To populate a PostgreSQL database instance with data, first, you need to have a well-defined data model or schema that describes the data. As a relational database, PostgreSQL organizes data around tables.

Each table in PostgreSQL is a collection of columns with a predefined data type as an integer or VARCHAR. PostgreSQL, like any other SQL database, supports a wide range of different data types.

A typical strategy for loading data from Zendesk to the PostgreSQL database is to create a schema where you will map each API endpoint to a table. Each key inside the Zendesk API endpoint response should be mapped to a column of that table, and you should ensure the right conversion to a PostgreSQL compatible data type. For example, if you have an endpoint from Zendesk to return a value as String, you should convert it into a VARCHAR with a predefined max size or TEXT data type. Tables can then be created on your database using the CREATE SQL statement.

Of course, you will need to ensure that as the data types from the Zendesk API might change, you will adapt your database tables accordingly. There’s no such thing as automatic data type casting.

After you have a complete and well-defined data model or schema for PostgreSQL, you can move forward and start loading your data into the database.

Load data from Zendesk to PostgreSQL

Once you have defined your schema and you have created your tables with the proper data types, you can start loading data into your database.

The most straightforward way to insert data by Zendesk to the PostgreSQL database is by creating and executing INSERT statements. With INSERT statements, you will be adding data row-by-row directly to a table. It is the most basic and straightforward way of adding data to a table, but it doesn’t scale very well with larger data sets.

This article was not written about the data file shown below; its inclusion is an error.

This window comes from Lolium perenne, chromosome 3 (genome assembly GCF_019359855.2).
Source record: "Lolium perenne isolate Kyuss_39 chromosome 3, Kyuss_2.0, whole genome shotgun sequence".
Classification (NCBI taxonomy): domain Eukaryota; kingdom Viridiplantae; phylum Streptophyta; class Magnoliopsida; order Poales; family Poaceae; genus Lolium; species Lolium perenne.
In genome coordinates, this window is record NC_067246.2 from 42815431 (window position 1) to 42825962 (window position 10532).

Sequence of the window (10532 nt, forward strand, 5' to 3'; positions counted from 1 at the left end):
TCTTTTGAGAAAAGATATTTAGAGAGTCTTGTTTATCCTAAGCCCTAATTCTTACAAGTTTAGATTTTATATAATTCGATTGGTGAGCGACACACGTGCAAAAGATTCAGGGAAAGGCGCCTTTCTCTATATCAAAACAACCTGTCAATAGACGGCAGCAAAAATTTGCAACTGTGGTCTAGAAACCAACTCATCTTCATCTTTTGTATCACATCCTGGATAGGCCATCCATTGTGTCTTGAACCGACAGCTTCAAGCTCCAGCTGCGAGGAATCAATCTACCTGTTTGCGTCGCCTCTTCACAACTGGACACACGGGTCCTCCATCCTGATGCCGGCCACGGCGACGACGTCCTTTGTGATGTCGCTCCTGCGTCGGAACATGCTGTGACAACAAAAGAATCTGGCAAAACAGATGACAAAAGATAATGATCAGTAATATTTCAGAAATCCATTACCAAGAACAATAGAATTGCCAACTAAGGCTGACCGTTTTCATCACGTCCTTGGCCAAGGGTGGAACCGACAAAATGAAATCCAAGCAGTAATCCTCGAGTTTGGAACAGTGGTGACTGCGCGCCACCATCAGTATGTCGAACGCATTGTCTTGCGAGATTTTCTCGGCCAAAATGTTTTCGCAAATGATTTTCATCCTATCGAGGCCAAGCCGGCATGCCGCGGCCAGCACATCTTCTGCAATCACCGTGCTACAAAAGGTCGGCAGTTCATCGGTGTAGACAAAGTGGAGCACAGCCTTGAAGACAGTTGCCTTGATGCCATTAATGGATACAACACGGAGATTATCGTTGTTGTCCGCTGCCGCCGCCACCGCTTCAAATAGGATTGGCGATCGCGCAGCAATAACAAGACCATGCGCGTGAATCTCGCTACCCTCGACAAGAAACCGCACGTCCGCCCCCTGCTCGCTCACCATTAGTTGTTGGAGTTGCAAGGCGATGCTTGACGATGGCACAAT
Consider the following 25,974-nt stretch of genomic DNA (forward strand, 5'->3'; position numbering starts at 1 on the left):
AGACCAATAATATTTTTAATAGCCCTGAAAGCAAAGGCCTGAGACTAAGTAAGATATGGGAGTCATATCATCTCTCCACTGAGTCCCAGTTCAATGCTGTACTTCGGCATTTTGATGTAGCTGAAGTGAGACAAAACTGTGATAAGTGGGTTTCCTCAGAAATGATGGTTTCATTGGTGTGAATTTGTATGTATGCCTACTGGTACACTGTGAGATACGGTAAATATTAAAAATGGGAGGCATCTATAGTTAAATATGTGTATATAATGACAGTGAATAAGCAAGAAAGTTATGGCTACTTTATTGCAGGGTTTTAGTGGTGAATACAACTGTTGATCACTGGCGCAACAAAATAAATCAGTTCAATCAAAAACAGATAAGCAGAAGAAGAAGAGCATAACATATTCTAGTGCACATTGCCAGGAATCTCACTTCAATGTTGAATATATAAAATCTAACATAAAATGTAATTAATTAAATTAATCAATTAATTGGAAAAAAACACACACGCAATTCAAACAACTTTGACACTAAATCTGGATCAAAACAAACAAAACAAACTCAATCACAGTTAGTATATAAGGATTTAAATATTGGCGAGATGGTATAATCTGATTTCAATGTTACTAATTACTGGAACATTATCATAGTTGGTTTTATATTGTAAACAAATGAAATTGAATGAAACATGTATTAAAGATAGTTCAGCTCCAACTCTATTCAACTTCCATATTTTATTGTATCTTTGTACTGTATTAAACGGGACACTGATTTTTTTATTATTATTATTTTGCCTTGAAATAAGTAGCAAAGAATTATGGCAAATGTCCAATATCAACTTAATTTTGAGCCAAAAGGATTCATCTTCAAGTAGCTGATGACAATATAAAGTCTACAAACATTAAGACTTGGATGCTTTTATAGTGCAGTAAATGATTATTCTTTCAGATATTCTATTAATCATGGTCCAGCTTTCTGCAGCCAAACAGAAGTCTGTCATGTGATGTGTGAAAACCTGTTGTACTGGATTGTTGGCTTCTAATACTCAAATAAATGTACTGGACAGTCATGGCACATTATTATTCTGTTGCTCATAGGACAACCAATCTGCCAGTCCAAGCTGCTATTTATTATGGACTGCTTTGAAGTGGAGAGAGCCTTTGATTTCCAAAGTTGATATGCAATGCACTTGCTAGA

The preferred way for adding larger datasets into a PostgreSQL database is by using the COPY command. COPY is copying data from a file on a file system that is accessible by the PostgreSQL instance. In this way, much larger datasets can be inserted into the database in less time.

You should also consult the documentation of PostgreSQL on how to populate a database with data. It includes a number of very useful best practices on how to optimize the process of loading data into your PostgreSQL database.

COPY requires physical access to a file system in order to load data. Nowadays, with cloud-based, fully managed databases, getting direct access to a file system is not always possible. If this is the case and you cannot use a COPY statement, then another option is to use PREPARE together with INSERT, to end up with optimized and more performant INSERT queries.

Updating your Zendesk data on PostgreSQL

As you will be generating more data on Zendesk, you will need to update your older data on PostgreSQL. This includes new records together with updates to older records that, for any reason, have been updated on Zendesk.

You will need to periodically check Zendesk for new data and repeat the process that has been described previously while updating your currently available data if needed. Updating an already existing row on a Postgres table is achieved by creating UPDATE statements.

Another issue that you need to take care of is the identification and removal of any duplicate records on your database. Either because Zendesk does not have a mechanism to identify new and updated records or because of errors on your data pipelines, duplicate records might be introduced to your database.

In general, ensuring the quality of the data that is inserted in your database is a big and difficult issue, and PostgreSQL features like TRANSACTIONS can help tremendously, although they do not solve the problem in the general case.

The best way of loading data from Zendesk to PostgreSQL

So far, we just scraped the surface of what you can do with PostgreSQL and how you can load data into it. Things can get even more complicated if you want to integrate data coming from different sources.